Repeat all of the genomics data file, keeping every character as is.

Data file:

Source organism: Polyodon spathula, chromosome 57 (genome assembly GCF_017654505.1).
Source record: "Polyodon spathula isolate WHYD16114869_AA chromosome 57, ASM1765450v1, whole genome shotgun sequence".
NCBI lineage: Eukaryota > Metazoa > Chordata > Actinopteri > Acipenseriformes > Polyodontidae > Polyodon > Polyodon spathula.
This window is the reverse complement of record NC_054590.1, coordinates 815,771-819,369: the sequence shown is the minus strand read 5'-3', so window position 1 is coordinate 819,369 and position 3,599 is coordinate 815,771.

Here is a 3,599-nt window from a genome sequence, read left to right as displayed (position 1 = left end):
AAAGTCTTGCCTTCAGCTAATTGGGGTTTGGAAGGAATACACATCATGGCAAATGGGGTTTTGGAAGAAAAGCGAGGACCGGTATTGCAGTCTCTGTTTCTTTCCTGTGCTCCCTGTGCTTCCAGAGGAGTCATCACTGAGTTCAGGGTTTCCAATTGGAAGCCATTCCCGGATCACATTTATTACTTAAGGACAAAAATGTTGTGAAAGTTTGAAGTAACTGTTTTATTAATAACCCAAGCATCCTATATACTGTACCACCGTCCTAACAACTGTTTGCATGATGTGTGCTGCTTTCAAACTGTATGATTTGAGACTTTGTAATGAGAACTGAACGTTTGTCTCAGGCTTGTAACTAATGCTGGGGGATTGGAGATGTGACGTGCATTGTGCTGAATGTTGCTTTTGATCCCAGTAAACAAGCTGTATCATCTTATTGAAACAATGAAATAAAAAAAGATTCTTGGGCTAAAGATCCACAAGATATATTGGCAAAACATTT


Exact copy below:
Source organism: Polyodon spathula, chromosome 57 (genome assembly GCF_017654505.1).
Source record: "Polyodon spathula isolate WHYD16114869_AA chromosome 57, ASM1765450v1, whole genome shotgun sequence".
NCBI lineage: Eukaryota > Metazoa > Chordata > Actinopteri > Acipenseriformes > Polyodontidae > Polyodon > Polyodon spathula.
This window is the reverse complement of record NC_054590.1, coordinates 815,771-819,369: the sequence shown is the minus strand read 5'-3', so window position 1 is coordinate 819,369 and position 3,599 is coordinate 815,771.

Here is a 3,599-nt window from a genome sequence, read left to right as displayed (position 1 = left end):
AAAGTCTTGCCTTCAGCTAATTGGGGTTTGGAAGGAATACACATCATGGCAAATGGGGTTTTGGAAGAAAAGCGAGGACCGGTATTGCAGTCTCTGTTTCTTTCCTGTGCTCCCTGTGCTTCCAGAGGAGTCATCACTGAGTTCAGGGTTTCCAATTGGAAGCCATTCCCGGATCACATTTATTACTTAAGGACAAAAATGTTGTGAAAGTTTGAAGTAACTGTTTTATTAATAACCCAAGCATCCTATATACTGTACCACCGTCCTAACAACTGTTTGCATGATGTGTGCTGCTTTCAAACTGTATGATTTGAGACTTTGTAATGAGAACTGAACGTTTGTCTCAGGCTTGTAACTAATGCTGGGGGATTGGAGATGTGACGTGCATTGTGCTGAATGTTGCTTTTGATCCCAGTAAACAAGCTGTATCATCTTATTGAAACAATGAAATAAAAAAAGATTCTTGGGCTAAAGATCCACAAGATATATTGGCAAAACATTT